Getting Started on Motorcycles
I started to ride motorcycles when my boyfriend (who is now my husband), Greg, invited me to join him on a motorcycle trip across North and South America. I had no idea at the time that it would be the start of riding a motorcycle around the world. Entering the world of motorcycles was totally new and completely alien to me. In preparation, I studied all the mistakes I could find on blogs, forums, and YouTube because I was terrified of making them and looking silly in front of onlookers.
I was haunted for years by a disparaging, critical voice in my head. I imagine many women are familiar with the voice that says, “Silly girl, you have no idea what you’re doing. You have no business playing with big toys or expensive machines!”
I read a blog once in which the woman rider described pulling to a stop at a red light and dropping her bike because she forgot to put her foot down. “How is that even possible?” I asked my now husband, Greg, echoing the voice in my head as a way of unloading the insecurities I felt onto someone else.
“Oh, it’s possible and not even that uncommon,” Greg replied, and then went on to explain that there’s a lot to think about and keep track of when you’re first learning to ride. I wasn’t convinced but decided to let the topic lie and returned to searching for all the mistakes I’d be sure to avoid.
A couple days later I set off for my first solo motorcycle ride, 20 minutes on the outskirts of Monrovia, Liberia, where we were living as aid workers. As a foreigner and a female riding a motorcycle, motorcycle taxis called boda bodas swarmed around me like buzzards. When I finally pulled into the large hotel parking lot that was my arbitrary destination, I was an emotional cocktail of pride, enthusiasm, and utter exhaustion. I was so relieved to come to a full stop that, yup, you guessed it, I forgot to put my foot down. How was I going to ride a motorcycle around the world if I cannot even stop without dropping it?!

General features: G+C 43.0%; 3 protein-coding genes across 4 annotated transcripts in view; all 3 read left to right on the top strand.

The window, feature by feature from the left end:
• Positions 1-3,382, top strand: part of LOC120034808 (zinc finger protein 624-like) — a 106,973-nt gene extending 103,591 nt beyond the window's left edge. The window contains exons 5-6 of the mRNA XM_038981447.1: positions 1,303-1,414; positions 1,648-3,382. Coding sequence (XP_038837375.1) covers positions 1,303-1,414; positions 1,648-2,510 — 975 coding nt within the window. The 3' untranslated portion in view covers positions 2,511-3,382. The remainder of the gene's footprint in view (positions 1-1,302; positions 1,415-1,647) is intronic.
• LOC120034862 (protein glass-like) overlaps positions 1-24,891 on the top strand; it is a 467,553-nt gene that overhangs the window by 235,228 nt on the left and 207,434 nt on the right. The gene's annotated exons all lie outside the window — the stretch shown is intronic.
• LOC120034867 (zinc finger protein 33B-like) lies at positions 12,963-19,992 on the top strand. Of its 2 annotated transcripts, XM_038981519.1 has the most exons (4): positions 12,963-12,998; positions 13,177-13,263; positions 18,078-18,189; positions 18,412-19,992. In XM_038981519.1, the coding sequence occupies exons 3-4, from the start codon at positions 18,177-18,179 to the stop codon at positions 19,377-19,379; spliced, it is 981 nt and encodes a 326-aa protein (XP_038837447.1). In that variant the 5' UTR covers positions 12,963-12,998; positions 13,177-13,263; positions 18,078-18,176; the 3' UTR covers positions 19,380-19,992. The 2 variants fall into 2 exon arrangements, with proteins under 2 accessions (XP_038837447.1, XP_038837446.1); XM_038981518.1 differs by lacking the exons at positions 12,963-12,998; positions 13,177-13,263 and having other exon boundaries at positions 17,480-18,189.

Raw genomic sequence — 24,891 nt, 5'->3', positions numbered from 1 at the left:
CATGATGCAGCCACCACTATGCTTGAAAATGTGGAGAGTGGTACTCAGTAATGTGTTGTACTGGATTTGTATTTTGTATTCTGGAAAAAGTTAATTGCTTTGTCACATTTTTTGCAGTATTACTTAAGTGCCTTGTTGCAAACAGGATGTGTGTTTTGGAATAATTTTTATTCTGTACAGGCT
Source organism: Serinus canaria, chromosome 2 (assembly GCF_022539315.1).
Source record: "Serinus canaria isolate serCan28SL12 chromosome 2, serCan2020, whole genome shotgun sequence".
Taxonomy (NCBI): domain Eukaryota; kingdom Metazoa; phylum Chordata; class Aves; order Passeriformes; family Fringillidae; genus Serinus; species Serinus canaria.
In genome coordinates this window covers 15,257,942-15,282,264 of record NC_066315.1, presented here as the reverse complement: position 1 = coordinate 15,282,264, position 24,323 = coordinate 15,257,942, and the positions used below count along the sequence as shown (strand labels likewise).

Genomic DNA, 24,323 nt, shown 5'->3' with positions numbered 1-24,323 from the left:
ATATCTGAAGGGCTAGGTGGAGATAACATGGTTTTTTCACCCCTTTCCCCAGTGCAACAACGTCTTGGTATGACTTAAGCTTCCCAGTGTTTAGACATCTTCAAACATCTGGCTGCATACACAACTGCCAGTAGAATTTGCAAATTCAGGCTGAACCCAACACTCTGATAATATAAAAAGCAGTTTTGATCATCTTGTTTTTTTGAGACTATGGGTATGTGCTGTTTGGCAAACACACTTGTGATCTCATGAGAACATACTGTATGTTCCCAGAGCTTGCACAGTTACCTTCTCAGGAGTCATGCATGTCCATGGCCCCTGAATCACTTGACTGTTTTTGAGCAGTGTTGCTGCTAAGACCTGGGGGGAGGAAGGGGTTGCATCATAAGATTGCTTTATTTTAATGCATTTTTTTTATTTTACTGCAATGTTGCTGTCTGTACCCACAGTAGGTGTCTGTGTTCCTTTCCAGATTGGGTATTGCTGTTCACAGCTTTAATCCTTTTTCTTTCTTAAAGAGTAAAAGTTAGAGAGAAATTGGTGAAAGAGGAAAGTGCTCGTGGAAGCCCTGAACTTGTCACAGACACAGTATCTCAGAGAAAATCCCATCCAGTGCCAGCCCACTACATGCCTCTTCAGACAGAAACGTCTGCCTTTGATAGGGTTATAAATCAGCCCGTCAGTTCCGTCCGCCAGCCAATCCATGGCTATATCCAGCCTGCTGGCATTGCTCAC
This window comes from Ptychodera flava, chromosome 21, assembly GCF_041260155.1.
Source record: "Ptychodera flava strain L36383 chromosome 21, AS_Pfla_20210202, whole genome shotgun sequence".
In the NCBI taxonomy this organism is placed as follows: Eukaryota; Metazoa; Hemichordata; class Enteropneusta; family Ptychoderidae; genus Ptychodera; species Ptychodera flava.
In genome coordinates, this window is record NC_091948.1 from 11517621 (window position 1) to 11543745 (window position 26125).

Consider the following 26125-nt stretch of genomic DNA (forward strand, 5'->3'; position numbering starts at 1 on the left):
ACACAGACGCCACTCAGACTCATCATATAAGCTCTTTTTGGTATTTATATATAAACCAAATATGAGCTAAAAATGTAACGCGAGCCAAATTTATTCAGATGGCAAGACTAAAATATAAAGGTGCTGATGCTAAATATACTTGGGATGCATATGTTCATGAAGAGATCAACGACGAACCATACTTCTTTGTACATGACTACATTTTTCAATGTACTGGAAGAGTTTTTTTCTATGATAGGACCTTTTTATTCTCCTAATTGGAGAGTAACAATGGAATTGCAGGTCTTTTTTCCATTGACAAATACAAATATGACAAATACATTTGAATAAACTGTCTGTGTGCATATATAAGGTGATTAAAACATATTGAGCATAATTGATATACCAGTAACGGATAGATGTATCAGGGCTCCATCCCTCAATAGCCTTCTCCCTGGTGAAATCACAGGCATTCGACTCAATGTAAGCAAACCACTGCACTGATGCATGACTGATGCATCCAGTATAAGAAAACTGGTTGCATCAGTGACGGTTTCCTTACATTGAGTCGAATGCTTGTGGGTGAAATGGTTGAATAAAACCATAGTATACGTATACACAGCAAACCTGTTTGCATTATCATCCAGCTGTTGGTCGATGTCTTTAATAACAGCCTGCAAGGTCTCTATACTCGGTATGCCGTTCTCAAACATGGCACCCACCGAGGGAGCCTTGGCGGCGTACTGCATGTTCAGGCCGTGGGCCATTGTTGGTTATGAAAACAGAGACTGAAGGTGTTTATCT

Even before the motorcycle went over my pride and relief turned to horror. There was a dull thud and then a deafening silence when the engine went dead. The shame and mortification blasted me like a furnace, and I felt like my life was over. Only it wasn’t. Two construction workers came running over and helped me lift the bike. They asked if I was ok and then praised me – yeah, that’s right, praised me – for riding all on my own.
Getting Down to Business
After completing the North and South America trip, Greg and I moved to Guatemala to support a women’s microfinance and empowerment nonprofit. Shortly after moving to Panajachel at Lake Atitlan, Guatemala, I adopted my German shepherd, Moxie. It was a wonderful, life-changing experience, but it also presented me with some challenges that led me to start my own business.
I wanted durable outdoor dog gear that looks beautiful and not overly technical, and I wanted it to be made in an ethical way. After all, I was working for a women’s empowerment nonprofit! Made to embody what I like about The North Face and Vera Wang, I engaged indigenous women artisans, tailors, and craftspeople in Guatemala to create the ethical outdoor dog gear brand RUFFLY.
It's a RUFF World
I also wanted to continue traveling the world by motorcycle with my dog. We scoured the internet for commercial and DIY options, but we didn’t find anything that would be safe and comfortable for Moxie, and that would not dramatically impact the ride geometry of my tall, midweight ADV motorcycle. Undaunted—ok, maybe a little daunted—we decided to create our own.
Motorcycling has given me the courage and confidence to try, to fall on my face, and to try again; the grit I needed to start a business, the stones to quit my job and go all in, and in March, the guts to ride a motorcycle around the world with my German shepherd on the back.